Digital Literacy is achieved when a person gains enough knowledge and skill to confidently navigate and stay updated on the changes in the digital world. For some adults, technology can be intimidating and some believe that learning technology is unnecessary, especially if they already find comfort in their current functions as a member of their family and the workforce.

Things are going digital and technology is one undeniable thing that we have to learn from the younger generation. Most companies and organizations are adopting technology to meet the changing demands of the world and this means that the workforce will have to keep up.

Besides, learning about the internet and technology helps us to understand the world that our children and grandchildren are living in. This can bridge the huge gap between generations.

Digital Literacy of Canadians

According to the 2016 records of the Information and Communication Technology Council, 84% of occupations in Canada need to be performed with a computer which requires basic computer skills. Even trades that don’t require such skills still opt for digitally literate applicants.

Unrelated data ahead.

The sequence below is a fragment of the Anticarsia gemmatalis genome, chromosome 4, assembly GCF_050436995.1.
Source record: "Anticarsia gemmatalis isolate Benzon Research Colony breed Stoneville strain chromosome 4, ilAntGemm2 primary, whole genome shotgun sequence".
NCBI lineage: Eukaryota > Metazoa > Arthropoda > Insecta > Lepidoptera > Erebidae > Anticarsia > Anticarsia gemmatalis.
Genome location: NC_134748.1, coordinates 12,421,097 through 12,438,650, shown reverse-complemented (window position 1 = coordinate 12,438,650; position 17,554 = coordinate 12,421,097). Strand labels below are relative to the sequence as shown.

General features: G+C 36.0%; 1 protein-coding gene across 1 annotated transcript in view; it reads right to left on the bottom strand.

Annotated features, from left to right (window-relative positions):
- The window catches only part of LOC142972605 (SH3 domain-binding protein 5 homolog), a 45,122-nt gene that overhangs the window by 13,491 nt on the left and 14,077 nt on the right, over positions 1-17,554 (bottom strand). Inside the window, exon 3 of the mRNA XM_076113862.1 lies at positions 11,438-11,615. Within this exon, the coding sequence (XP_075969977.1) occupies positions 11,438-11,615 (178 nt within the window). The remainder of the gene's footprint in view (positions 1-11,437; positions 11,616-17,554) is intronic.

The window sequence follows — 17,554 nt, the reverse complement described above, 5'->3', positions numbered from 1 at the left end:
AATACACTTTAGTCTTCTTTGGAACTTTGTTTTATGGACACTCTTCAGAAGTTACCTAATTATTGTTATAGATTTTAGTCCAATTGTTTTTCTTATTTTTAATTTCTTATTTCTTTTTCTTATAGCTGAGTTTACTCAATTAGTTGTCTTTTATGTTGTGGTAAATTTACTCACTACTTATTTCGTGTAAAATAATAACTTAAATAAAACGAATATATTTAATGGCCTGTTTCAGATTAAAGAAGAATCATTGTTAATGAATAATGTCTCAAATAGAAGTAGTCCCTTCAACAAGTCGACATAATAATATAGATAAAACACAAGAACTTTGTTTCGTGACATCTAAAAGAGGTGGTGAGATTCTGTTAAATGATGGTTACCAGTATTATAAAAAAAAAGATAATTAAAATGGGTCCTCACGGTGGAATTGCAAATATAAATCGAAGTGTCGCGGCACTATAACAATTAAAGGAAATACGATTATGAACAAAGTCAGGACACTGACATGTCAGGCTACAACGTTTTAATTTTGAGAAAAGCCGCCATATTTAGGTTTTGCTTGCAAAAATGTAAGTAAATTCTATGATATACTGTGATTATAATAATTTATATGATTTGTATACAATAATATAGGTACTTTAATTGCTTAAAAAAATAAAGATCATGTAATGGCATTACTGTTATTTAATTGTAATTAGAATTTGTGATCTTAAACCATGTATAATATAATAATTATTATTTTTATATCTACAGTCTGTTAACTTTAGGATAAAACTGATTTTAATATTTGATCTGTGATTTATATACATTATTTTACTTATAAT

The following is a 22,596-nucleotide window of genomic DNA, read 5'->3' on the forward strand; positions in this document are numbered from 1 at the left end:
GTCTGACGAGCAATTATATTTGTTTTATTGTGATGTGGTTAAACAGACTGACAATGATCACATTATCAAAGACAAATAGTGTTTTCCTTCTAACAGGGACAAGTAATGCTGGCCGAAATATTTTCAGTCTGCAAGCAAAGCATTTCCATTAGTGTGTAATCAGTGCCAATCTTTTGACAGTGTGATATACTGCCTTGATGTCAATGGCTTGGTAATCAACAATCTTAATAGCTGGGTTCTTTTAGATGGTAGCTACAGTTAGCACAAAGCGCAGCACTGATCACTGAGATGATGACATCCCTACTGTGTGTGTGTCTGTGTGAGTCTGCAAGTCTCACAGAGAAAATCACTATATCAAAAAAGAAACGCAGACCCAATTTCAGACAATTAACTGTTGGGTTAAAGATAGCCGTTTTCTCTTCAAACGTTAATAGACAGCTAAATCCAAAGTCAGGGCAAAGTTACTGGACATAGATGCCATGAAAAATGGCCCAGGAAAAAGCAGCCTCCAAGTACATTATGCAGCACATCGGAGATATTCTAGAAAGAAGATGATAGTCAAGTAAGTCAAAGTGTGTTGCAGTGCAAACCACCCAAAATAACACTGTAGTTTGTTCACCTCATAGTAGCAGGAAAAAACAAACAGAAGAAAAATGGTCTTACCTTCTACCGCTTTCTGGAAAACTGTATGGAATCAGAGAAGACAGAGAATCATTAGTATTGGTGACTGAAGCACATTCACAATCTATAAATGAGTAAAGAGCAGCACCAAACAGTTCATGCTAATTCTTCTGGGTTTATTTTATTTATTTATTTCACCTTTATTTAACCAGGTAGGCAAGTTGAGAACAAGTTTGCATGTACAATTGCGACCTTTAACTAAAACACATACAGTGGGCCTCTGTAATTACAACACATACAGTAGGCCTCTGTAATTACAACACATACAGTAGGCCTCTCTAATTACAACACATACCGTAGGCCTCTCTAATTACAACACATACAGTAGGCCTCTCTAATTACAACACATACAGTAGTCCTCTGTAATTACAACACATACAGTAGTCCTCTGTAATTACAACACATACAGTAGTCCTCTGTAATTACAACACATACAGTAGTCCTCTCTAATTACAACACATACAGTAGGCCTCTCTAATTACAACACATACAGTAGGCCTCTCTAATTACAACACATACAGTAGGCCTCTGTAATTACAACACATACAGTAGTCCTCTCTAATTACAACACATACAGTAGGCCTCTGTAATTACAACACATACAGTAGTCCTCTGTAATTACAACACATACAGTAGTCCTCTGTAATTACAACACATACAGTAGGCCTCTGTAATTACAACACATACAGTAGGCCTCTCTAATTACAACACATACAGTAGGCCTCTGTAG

According to the study Levelling Up: The Quest for Digital Literacy, The Brookfield Institute, Canadians experience hindrances in their efforts to be digitally literate. Some of these challenges include lack of access to digital tools (the internet, computers), inadequate skills in writing and numbers, location and finances, etc.

As a result, companies in Canada take in outsiders to fulfill their human resources needs. The Information and Communications Council reported that around 40% of Canada’s ICT workforce comprises immigrants, out of which 36% are permanent residents.

Takeaway

Canadians have to step up their game and improve their competence in technology. We are very welcoming to immigrants but we must also do our part and help our own communities secure jobs in the ICT sector.

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